Norwich Image Interpretation Course

Heidi Nunn (Advanced Practice Reporting Radiographer)

The Pelvis and Hip

Femoral neck Pubic rami Sacrum Complex pelvic fractures Avulsion fractures SUFE Perthes' Irritable hip Bone metastases Paget's

(hover over images to zoom, click to enlarge)

Learning outcomes
  • Assess skeletal radiographs using a systematic approach
  • Describe pelvic and femoral anatomy
  • Understand mechanisms of injury and the likely fractures/dislocations which may result
  • Search for subtle injuries and understand their clinical significance
  • Accurately describe dislocations and associated fractures
  • Understand common eponyms
  • Recognise potential ligament injuries
  • Understand paediatric anatomy and common paediatric injuries
  • Recognise common pathological conditions seen around the pelvis and femora
Femoral Neck Fractures
  • Femoral neck fractures may be subtle. Assess the subcapital, transcervical and intertrochanteric regions. Subcapital and transcervical fractures are intracapsular and may be at risk of avascular necrosis.
  • Look carefully:
    • At the bony cortices, for any evidence of a subtle break or buckle.
    • At the trabecular pattern for any disruption. The prominence of the trabecular pattern varies between patients.
    • For sclerosis; this is evidence of impaction.
  • Subcapital fractures are most common. May be impacted or displaced, complete or incomplete. Clinically, the patient's leg is usually shortened and externally rotated:
Subcapital fracture left neck of femur    Subcapital fracture
  • Intertrochanteric fractures generally occur in an older age group than subcapital. May be 2,3 or 4 part, depending on involvement of greater and lesser trochanters. Clinically there tends to be less displacement (shortening and rotation) of the patient's leg, therefore there is often less suspicion of a fracture:
Intertrochanteric fracture left femur    Intertrochanteric fracture
  • Positioning in internal rotation (as the patient's pain will allow) will give a clearer demonstration of the femoral neck:
Subcapital fracture left neck of femur in external rotation    Subcapital fracture in internal rotation
  • An undisplaced fracture may be subtle on the initial radiograph. Repeat x-rays may be taken a couple of days later, or an MRI/isotope scan may be required:
Missed subcapital fracture left NOF, right rami fractures - first attendance    Missed subcapital fracture left NOF - first attendance    Missed subcapital fracture left NOF - 3 weeks later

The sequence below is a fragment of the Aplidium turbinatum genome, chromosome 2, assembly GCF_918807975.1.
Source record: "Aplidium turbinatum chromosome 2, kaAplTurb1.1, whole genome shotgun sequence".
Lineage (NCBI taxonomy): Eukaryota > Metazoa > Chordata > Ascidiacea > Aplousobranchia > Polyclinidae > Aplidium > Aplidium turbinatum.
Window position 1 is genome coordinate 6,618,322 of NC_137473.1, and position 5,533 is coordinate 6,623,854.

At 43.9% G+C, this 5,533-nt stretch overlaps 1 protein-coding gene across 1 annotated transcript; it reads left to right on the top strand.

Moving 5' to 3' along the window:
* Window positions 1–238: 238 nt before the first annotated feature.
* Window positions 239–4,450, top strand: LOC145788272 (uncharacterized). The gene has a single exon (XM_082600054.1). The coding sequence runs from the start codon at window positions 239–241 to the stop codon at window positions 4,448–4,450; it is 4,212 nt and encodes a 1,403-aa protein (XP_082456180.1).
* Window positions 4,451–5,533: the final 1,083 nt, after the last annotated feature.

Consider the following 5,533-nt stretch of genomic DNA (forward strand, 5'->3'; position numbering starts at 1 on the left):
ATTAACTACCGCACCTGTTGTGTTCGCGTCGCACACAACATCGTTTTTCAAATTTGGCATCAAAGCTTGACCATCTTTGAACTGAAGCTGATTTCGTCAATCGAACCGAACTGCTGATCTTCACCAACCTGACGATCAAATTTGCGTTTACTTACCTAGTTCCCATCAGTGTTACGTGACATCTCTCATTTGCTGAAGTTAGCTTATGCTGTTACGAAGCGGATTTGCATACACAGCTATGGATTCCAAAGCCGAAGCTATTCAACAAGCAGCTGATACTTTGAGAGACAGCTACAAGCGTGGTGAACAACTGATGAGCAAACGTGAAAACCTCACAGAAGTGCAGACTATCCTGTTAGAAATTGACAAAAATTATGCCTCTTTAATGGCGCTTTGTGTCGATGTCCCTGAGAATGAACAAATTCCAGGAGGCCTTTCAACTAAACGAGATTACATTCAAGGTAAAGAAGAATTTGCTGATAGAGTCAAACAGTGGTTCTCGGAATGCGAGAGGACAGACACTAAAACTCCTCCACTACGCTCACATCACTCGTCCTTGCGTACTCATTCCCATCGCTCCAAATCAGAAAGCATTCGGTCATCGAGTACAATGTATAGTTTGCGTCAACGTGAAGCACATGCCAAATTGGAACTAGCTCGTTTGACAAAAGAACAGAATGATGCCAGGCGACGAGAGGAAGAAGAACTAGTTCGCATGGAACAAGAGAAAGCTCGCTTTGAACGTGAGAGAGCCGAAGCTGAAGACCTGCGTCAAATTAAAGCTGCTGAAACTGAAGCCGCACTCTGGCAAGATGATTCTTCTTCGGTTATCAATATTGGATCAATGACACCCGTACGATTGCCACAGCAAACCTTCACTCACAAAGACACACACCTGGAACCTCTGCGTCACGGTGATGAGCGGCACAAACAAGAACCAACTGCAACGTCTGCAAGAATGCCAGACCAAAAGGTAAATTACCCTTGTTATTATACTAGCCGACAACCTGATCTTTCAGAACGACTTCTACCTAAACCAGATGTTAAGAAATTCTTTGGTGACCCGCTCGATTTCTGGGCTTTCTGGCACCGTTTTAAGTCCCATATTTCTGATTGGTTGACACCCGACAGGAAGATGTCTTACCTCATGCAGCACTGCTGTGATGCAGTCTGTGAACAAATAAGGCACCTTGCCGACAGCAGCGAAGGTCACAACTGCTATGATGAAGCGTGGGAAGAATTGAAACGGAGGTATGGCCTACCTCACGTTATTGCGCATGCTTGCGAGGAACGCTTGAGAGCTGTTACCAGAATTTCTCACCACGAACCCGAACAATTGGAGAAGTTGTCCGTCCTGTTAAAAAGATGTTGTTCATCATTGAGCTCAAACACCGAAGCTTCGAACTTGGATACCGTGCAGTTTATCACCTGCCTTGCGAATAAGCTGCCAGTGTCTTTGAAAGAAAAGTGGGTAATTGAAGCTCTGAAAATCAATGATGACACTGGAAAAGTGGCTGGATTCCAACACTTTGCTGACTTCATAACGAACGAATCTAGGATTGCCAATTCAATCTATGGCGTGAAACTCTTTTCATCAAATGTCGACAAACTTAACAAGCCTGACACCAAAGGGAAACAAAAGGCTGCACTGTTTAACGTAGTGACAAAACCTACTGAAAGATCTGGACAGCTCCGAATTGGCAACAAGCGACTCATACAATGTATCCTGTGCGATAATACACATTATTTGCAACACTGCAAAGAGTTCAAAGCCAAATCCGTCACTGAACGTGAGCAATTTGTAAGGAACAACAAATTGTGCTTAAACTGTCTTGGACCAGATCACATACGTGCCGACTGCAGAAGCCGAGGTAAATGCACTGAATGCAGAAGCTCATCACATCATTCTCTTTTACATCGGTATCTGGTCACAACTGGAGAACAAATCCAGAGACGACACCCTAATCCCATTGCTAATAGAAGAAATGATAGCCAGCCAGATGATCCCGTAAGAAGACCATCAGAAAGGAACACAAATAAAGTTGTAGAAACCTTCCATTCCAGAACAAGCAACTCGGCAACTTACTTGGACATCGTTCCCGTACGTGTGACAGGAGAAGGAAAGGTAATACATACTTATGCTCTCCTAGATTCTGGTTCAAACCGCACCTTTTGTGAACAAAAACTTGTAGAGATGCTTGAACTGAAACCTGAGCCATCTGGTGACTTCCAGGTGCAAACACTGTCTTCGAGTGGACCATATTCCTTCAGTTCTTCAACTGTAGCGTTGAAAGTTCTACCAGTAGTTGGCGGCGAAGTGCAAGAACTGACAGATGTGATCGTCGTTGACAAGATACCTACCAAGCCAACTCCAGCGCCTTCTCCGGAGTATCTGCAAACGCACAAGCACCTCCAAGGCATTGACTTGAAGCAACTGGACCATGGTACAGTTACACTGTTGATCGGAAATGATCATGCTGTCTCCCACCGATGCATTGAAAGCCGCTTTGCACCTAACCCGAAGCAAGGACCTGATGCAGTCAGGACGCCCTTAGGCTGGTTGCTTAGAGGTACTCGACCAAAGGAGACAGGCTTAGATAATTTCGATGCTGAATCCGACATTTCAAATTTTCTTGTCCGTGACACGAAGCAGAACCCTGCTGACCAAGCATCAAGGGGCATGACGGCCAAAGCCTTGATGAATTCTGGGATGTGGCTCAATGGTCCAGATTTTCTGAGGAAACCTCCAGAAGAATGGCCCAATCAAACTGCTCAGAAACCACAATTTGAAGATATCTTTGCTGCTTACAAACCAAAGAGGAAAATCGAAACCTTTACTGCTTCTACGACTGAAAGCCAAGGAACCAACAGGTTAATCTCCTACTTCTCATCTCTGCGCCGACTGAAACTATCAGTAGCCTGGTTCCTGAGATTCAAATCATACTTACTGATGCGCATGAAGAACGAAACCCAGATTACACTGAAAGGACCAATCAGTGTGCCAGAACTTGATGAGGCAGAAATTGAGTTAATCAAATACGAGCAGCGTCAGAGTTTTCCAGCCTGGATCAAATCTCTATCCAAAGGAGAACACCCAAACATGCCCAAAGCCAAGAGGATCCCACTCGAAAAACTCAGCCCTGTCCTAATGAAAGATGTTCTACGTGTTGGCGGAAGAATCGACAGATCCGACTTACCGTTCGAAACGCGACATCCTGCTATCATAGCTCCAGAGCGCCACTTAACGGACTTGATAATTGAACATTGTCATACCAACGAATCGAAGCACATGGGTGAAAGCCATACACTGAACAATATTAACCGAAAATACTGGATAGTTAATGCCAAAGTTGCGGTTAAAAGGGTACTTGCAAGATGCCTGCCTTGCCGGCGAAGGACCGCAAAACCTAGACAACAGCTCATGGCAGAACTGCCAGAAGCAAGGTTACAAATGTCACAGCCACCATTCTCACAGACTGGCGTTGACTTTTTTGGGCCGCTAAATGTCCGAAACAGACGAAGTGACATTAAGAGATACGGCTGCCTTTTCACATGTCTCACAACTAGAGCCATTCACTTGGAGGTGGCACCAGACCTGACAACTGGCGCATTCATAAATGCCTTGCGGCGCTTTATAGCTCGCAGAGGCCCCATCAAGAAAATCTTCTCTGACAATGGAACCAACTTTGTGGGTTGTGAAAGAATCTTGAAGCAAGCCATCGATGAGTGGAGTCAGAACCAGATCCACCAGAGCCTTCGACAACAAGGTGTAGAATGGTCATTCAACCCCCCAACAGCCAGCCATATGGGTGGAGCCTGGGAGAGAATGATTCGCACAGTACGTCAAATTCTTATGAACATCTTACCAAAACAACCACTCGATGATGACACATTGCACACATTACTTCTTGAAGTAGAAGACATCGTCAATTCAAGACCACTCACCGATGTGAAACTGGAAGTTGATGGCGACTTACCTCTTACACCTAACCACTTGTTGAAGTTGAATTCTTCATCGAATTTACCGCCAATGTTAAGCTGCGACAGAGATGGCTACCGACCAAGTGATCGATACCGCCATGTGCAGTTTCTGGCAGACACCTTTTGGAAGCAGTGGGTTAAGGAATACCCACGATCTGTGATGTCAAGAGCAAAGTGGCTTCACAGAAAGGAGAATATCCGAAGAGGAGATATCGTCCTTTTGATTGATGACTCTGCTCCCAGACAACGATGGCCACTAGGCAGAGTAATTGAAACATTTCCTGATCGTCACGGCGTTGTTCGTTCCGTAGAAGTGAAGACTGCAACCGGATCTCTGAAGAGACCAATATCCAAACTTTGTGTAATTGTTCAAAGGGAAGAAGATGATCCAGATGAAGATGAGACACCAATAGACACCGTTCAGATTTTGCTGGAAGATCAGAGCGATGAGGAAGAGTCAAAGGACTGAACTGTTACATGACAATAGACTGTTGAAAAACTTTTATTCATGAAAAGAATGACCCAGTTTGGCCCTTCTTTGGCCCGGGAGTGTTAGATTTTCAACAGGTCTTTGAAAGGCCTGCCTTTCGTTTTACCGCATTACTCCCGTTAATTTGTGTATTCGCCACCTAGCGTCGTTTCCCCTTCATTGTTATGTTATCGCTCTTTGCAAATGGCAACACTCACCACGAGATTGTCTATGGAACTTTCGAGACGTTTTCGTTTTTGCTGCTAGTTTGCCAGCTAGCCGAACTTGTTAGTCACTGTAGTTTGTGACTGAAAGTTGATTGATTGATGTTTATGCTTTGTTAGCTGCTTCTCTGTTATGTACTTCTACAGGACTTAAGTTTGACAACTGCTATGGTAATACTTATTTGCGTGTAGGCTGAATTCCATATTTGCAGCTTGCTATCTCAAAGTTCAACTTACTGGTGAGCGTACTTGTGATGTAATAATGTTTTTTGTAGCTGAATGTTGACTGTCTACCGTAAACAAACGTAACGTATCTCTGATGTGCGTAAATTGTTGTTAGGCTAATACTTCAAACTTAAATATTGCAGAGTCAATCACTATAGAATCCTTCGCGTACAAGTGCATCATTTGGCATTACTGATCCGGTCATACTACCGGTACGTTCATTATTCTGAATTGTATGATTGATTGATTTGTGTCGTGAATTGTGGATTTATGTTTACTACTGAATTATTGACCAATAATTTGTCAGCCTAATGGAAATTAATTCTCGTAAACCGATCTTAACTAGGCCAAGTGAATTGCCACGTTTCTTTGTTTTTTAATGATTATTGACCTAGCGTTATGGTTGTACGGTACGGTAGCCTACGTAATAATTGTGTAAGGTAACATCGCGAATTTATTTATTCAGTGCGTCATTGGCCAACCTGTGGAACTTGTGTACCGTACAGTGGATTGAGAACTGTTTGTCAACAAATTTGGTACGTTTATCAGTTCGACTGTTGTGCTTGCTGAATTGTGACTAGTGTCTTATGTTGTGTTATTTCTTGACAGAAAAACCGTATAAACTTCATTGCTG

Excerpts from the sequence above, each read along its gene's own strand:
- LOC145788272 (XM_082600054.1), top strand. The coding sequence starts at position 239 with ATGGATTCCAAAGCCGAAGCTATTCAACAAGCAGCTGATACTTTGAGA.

• Don't forget to scrutinise the lateral as this projection is often overlooked:
Right intertrochanteric fracture, old fracture inferior pubic ramus    Right intertrochanteric fracture
  • Clinically a pubic ramus fracture may mimic a femoral neck fracture.
Fractures of the Pubic Rami
  • Simple falls tend to result in isolated fractures of the pubic rami:
Fractures of the left pubic rami
  • Suspect further complex fractures particularly at the sacrum or iliac wing, with an increase in force, eg, RTAs:
Fractures of the right pubic rami, fracture right ilium, fracture left sacrum
  • The symphysis pubis width may be up to 10mm in children, but should be no more than 5mm in adults. Increased width (diastasis) indicates disruption:
Diastasis symphysis pubis
  • The superior cortices of the superior pubic rami should align. Superior displacement suggests disruption:
Malalignment symphysis pubis
  • The ischial-pubic synchondrosis (cartilaginous junction) may present as irregular and asymmetric during development (up to 12-13 years). May be mistaken for healing fractures or lesions.
Sacral Fractures
  • The sacrum is often obscured by bowel gas, and should be carefully scrutinised.
  • The sacral foramina should be checked for disruption. The upper 3 arcuate lines (which form the edge of the sacral foramina) should be traced. Compare one side with the other; the lines should be smooth and unbroken. Asymmetry indicates significant injury to the sacrum:
Fracture left sacrum, inferior pubic ramus    Disruption of the arcuate lines
  • A fractured L5 transverse process may suggest an occult sacral fracture in the absence of an obvious fracture of the iliac crest:
L5 transverse process fracture, left ileum fracture
  • The SI joints are normally wide in adolescents but should be only 2-4mm in adults. An increase suggests disruption:
Diastasis left SIJ
Complex Pelvic Fractures
  • As the pelvis is a bony ring, a fracture at one point is likely to be accompanied by a second fracture. The second injury may be a widened SI joint or symphysis pubis.
  • A double break in the pelvic ring is regarded as an unstable injury.